I have been working on a new blog post in my head for quite some time now, so I guess I should finally share it. I have been trying to make a list of books that I would recommend all married or engaged couples read. Here is what I have, though it is very difficult to narrow it down to just a few:
- The Seven Principles for Making Marriage Work by John M. Gottman & Nan Silver
- I read this in graduate school, and one aspect I enjoyed was that it is written in a way that is useful both for couples and for counseling professionals. I am skeptical in general about research, but the conclusions and suggestions from this book are practical and pragmatic. Though not a substitute for martial counseling, I feel this book will benefit the reader especially in the area of conflict resolution.
- The 5 Love Languages: The Secret to Love that Lasts by Gary Chapman
- The basic principle of this book is to learn how you and your spouse express love and how to show love to your spouse. If you speak your spouse’s love language (words of affirmation, quality time, gifts, acts of service, physical touch), you can reach deeper levels of intimacy and connection. This is a bit overly simplistic, as people’s needs are often more complex and not everyone fits neatly into one of these boxes. Still, this is a quality read and worthwhile to happy and struggling couples.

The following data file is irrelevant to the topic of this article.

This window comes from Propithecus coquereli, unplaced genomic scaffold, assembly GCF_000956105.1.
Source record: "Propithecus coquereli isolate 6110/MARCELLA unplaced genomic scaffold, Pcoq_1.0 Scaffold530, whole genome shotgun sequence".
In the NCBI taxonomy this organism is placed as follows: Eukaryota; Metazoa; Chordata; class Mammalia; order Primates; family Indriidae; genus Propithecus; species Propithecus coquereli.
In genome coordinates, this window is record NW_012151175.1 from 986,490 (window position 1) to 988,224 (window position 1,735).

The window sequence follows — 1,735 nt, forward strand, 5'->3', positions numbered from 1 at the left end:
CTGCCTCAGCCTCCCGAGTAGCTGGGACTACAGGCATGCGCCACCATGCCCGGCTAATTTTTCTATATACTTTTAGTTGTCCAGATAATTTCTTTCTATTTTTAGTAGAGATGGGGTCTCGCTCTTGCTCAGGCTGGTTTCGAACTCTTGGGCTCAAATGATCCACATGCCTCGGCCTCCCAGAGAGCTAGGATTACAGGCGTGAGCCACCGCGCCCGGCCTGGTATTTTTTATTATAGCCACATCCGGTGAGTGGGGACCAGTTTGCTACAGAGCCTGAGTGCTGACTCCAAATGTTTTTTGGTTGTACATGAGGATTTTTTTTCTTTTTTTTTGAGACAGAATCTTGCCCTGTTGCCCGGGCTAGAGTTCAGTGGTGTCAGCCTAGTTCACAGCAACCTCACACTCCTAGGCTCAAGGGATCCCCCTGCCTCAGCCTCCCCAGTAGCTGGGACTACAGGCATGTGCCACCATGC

- Sacred Marriage: What If God Designed Marriage to Make Us Holy More Than to Make Us Happy by Gary L. Thomas
- This might not be a fit for everyone’s world view, but I wanted to include it for those who are of the Christian faith. It is a very interesting premise, even if one is not a Christian. The crux of the book is that the true purpose of marriage is self growth and a greater connection with God. I think all too often we pursue constant happiness and pleasure. Then when our spouse does not meet our expectations, we jump to the erroneous conclusion that we married the wrong person.
- His Needs, Her Needs: Building an Affair-Proof Marriage by Willard F. Harley
- This book reviews the top five needs of both men and women, and then it suggests the way to keep a relationship strong is by meeting the needs of your partner. Again, it might be oversimplified, but I do think it is very important to have an awareness of your spouse’s needs and attempt to meet them. I agree that people whose needs are being met are less likely to have an affair, though they are responsible for their own behavior either way. I also wanted to mention that your spouse’s needs might not match the five listed in this book, so study your spouse. Learn about his or her world. Ask what makes them feel loved or affirmed.
To all you counseling professionals and married folks out there, what marriage books to you recommend to others? I always love finding a new book to read. My nightstand is empty right now.
*Courtney Stivers, PhD, earned her doctorate in Marriage and Family Therapy from the University of Louisiana at Monroe, and she is licensed as Marriage and Family Therapist and Professional Counselor in Arkansas. Additionally, she is an adjunct professor for Liberty University and has a passion for teaching family systems theory and professional issues.